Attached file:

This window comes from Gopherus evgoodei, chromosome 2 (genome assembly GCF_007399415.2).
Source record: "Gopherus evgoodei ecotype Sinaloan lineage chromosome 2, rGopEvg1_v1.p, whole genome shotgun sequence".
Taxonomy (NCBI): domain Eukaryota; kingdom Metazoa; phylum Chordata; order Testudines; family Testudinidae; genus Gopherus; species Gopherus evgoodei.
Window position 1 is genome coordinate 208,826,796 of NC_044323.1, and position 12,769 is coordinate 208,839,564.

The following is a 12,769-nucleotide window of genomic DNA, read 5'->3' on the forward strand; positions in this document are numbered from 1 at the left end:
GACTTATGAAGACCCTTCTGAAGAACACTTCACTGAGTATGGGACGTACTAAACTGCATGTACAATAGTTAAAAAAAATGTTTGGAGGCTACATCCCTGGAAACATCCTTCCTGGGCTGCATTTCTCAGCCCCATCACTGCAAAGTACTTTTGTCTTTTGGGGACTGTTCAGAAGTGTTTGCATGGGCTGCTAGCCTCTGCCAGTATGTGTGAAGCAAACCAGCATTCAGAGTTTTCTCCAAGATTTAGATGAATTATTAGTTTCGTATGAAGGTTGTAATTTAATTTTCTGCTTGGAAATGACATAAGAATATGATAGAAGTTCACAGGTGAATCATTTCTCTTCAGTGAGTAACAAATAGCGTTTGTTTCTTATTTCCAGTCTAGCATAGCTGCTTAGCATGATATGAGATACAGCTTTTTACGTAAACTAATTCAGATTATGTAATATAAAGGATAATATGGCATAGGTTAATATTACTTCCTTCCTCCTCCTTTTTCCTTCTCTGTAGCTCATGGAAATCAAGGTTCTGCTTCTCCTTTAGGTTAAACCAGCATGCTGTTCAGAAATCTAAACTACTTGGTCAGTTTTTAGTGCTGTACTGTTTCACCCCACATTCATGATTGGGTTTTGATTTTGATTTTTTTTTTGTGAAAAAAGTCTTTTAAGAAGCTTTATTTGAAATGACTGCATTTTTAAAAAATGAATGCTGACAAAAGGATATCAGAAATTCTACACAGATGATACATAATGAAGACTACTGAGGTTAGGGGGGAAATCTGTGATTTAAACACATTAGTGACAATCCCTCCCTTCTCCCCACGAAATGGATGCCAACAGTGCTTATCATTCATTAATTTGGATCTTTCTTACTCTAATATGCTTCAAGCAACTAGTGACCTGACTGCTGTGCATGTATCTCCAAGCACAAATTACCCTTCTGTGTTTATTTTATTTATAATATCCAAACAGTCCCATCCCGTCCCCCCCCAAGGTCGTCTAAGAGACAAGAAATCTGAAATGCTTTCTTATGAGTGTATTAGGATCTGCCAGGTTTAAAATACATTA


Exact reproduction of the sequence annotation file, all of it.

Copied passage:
This window comes from Gopherus evgoodei, chromosome 2 (genome assembly GCF_007399415.2).
Source record: "Gopherus evgoodei ecotype Sinaloan lineage chromosome 2, rGopEvg1_v1.p, whole genome shotgun sequence".
Taxonomy (NCBI): domain Eukaryota; kingdom Metazoa; phylum Chordata; order Testudines; family Testudinidae; genus Gopherus; species Gopherus evgoodei.
Window position 1 is genome coordinate 208,826,796 of NC_044323.1, and position 12,769 is coordinate 208,839,564.

The following is a 12,769-nucleotide window of genomic DNA, read 5'->3' on the forward strand; positions in this document are numbered from 1 at the left end:
GACTTATGAAGACCCTTCTGAAGAACACTTCACTGAGTATGGGACGTACTAAACTGCATGTACAATAGTTAAAAAAAATGTTTGGAGGCTACATCCCTGGAAACATCCTTCCTGGGCTGCATTTCTCAGCCCCATCACTGCAAAGTACTTTTGTCTTTTGGGGACTGTTCAGAAGTGTTTGCATGGGCTGCTAGCCTCTGCCAGTATGTGTGAAGCAAACCAGCATTCAGAGTTTTCTCCAAGATTTAGATGAATTATTAGTTTCGTATGAAGGTTGTAATTTAATTTTCTGCTTGGAAATGACATAAGAATATGATAGAAGTTCACAGGTGAATCATTTCTCTTCAGTGAGTAACAAATAGCGTTTGTTTCTTATTTCCAGTCTAGCATAGCTGCTTAGCATGATATGAGATACAGCTTTTTACGTAAACTAATTCAGATTATGTAATATAAAGGATAATATGGCATAGGTTAATATTACTTCCTTCCTCCTCCTTTTTCCTTCTCTGTAGCTCATGGAAATCAAGGTTCTGCTTCTCCTTTAGGTTAAACCAGCATGCTGTTCAGAAATCTAAACTACTTGGTCAGTTTTTAGTGCTGTACTGTTTCACCCCACATTCATGATTGGGTTTTGATTTTGATTTTTTTTTTGTGAAAAAAGTCTTTTAAGAAGCTTTATTTGAAATGACTGCATTTTTAAAAAATGAATGCTGACAAAAGGATATCAGAAATTCTACACAGATGATACATAATGAAGACTACTGAGGTTAGGGGGGAAATCTGTGATTTAAACACATTAGTGACAATCCCTCCCTTCTCCCCACGAAATGGATGCCAACAGTGCTTATCATTCATTAATTTGGATCTTTCTTACTCTAATATGCTTCAAGCAACTAGTGACCTGACTGCTGTGCATGTATCTCCAAGCACAAATTACCCTTCTGTGTTTATTTTATTTATAATATCCAAACAGTCCCATCCCGTCCCCCCCCAAGGTCGTCTAAGAGACAAGAAATCTGAAATGCTTTCTTATGAGTGTATTAGGATCTGCCAGGTTTAAAATACATTA